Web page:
Travelers who gripe about the plethora of extra airline fees have something else to add to their grievances: hotels are now aping the airline industry by adding charges for everything from in-room coffee to room safes.
The hotel industry will book a record $2.55 billion in fees and surcharges this year, an increase of 4 percent from 2015 and a surge of almost 60 percent from a decade ago, thanks to the rise of a dizzying array of extra fees that have been introduced by hotels and resorts during the past several years, according to a new study from Bjorn Hanson, a professor at New York University’s School of Professional Studies Jonathan M. Tisch Center for Hospitality and Tourism.
Take the standard in-room coffee maker, a long-time amenity that had been included in the price of the room. Some hotels are now charging their guests for using the room coffee pots, such as at New York City’s Empire Hotel, a boutique hotel near Lincoln Center. One theme among its reviews on Trip Advisor are “fees for everything,” according to one guest, including a $3 charge for using in-room Keurig machines. Marriott (MAR) has come under fire from some guests who complain about parking fees for hotels outside of urban settings, where parking isn’t at a premium.
While hotel fees and surcharges aren’t new, they have been introduced at a dizzying rate in recent years. According to Hanson’s research, the types of fees and surcharges that travelers may now face include:
- fees to “guarantee” a type of room, such as a King bed
- early check-in fees
- charges for unattended parking in suburban locations
- baggage holding fees
- “resort” fees
- early departure fees
- reservation cancellation fees related to timing of cancellation
- internet fees
- telephone call surcharges
- some business center fees, such as receiving overnight packages
- room service delivery surcharges
- mini-bar restocking fees
- charges for in-room safes
- automatic gratuities and surcharges for other than all-inclusive resorts
Travelers are often surprised by these types of fees, but Hanson said in a statement that they are often disclosed on hotel websites, in confirmation emails, or in the room via service binders. Guests are often tripped up because the charges can vary from hotel property even within a chain. One Marriott may not charge for unattended parking, while another may charge $10 or more per day, such as the chain’s suburban Quincy, Massachusetts, location.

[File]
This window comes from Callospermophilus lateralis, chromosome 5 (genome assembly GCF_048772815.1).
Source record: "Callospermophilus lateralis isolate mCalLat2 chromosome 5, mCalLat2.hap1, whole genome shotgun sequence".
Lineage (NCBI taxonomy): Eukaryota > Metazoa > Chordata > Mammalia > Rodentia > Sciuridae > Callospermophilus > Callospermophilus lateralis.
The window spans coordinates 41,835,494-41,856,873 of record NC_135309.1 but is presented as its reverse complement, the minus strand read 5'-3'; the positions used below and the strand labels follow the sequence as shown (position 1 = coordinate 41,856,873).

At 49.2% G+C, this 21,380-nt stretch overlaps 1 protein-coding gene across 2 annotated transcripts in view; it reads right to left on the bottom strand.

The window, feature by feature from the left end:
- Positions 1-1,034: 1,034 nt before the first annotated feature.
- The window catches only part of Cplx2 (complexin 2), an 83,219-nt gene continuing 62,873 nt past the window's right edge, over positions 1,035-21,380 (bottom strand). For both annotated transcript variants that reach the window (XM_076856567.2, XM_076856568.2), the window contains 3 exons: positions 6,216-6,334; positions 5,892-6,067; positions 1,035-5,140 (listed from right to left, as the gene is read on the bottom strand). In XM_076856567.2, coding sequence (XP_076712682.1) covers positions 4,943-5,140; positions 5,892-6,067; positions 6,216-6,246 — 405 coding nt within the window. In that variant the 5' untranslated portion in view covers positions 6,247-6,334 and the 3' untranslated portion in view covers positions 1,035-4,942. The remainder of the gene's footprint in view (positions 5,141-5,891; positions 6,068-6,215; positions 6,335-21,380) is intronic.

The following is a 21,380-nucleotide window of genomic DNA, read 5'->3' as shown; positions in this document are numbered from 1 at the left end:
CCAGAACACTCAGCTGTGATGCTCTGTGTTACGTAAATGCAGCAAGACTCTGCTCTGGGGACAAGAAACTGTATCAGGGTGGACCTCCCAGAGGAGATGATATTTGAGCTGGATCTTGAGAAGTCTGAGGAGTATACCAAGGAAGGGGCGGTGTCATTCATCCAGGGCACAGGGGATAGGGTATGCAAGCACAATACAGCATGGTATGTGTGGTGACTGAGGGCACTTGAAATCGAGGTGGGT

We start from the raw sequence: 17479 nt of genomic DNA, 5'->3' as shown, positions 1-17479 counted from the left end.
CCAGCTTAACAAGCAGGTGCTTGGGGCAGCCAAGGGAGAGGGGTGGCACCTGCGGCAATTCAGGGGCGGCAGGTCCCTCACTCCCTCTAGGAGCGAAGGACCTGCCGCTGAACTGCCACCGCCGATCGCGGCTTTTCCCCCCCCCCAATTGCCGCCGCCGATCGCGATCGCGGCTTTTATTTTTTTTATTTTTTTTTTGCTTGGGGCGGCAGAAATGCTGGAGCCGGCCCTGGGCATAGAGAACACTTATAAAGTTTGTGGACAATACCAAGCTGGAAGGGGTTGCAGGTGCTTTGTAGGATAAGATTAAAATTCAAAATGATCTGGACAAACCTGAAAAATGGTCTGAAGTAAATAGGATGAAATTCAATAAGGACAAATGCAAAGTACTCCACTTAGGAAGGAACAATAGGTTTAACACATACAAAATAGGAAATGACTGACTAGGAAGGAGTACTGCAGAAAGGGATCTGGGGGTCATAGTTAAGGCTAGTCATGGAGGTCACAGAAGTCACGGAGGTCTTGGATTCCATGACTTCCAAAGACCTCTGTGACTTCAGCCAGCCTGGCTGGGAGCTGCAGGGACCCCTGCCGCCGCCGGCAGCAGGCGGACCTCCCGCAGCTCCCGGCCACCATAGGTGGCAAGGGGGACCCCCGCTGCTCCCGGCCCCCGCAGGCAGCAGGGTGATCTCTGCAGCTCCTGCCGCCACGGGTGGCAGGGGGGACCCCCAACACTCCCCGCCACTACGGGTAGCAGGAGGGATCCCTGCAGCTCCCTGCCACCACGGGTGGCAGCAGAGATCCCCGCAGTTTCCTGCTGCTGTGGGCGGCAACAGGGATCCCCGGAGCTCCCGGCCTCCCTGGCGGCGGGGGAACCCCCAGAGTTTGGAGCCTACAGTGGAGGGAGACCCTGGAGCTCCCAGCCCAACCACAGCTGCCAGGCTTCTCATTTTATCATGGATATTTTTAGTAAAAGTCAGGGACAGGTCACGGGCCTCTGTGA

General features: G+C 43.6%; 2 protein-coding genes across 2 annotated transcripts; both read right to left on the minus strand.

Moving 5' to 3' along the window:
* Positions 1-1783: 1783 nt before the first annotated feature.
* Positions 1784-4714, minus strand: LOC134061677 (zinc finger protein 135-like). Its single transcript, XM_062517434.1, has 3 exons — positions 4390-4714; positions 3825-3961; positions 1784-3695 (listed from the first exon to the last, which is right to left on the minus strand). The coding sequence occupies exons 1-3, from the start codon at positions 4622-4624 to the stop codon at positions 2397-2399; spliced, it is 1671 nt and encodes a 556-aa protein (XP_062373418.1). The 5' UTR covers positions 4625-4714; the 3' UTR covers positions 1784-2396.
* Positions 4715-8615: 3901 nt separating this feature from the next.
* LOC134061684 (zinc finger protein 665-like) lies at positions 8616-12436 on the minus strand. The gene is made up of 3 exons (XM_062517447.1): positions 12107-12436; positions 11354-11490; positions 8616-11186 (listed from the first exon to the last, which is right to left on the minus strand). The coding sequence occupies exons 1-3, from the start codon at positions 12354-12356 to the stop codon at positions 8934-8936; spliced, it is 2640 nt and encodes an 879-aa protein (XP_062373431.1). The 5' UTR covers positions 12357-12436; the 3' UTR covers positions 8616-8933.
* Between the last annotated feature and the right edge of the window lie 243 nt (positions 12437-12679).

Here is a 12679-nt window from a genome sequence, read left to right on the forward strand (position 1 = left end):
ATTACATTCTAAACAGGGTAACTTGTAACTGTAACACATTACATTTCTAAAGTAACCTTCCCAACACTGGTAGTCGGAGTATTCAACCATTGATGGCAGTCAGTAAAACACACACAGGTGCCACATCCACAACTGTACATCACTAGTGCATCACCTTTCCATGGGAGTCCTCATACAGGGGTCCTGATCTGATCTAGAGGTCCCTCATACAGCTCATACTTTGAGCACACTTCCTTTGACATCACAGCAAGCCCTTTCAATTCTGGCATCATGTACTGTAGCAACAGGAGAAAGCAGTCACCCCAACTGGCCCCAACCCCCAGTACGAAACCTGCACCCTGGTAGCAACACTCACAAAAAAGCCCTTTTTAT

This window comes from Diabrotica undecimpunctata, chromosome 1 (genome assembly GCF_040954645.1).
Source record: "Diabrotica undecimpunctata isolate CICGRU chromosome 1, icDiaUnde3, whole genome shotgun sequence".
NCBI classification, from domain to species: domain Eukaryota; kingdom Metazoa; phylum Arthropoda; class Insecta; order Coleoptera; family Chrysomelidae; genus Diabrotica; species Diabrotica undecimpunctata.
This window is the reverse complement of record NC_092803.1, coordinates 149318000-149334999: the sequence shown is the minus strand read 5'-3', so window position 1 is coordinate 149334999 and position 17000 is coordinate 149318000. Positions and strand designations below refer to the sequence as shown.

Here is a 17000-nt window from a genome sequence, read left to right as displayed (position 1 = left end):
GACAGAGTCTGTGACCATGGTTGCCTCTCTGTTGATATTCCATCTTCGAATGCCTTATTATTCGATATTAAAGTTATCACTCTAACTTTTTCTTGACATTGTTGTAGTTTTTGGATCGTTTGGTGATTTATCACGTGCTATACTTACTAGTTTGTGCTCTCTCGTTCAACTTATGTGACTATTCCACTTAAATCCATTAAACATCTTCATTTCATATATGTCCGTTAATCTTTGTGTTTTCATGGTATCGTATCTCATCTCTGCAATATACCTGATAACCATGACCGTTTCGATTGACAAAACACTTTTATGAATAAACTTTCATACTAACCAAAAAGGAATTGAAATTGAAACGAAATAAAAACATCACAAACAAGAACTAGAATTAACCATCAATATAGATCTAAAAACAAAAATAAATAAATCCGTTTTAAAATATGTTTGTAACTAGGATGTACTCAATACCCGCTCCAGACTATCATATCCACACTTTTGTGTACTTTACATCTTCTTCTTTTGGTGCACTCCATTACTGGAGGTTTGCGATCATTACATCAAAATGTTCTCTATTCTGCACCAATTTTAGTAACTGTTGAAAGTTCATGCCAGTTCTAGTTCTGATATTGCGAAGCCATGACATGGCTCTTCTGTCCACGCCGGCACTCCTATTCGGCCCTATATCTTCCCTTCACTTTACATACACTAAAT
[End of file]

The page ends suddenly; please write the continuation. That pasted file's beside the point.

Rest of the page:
“They nickel and dime you on everything here -- parking is $10 a night, breakfast is not included, and wifi is not free except in the lobby,” one recent guest at the Marriott Quincy location wrote on TripAdvisor. “What hotel does not offer free wifi in this day and age?!?”
Marriott didn’t immediately return a request for comment.
Before booking a hotel, travelers may want to search the property’s site for information on extra charges to avoid an unpleasant surprise. Checking reviews on sites such as TripAdvisor can also provide a realistic accounting of what charges might end up on your bill.
Wifi has been a sore spot for hotel guests for years, with Hotels.com finding that expensive hotels are becoming less likely to offer free wifi. With the proliferation of devices and laptops, travelers increasingly feel it should be complimentary. Marriott ended up in, with the FCC charging it with blocking customers from using their personal wifi hotspots. Marriott settled the charge.
In some cases, joining a hotel’s loyalty program will allow a guest to access free wifi. Before heading off on vacation or a work trip, it’s best to check into fees and ask if a loyalty program will erase some of the extra charges.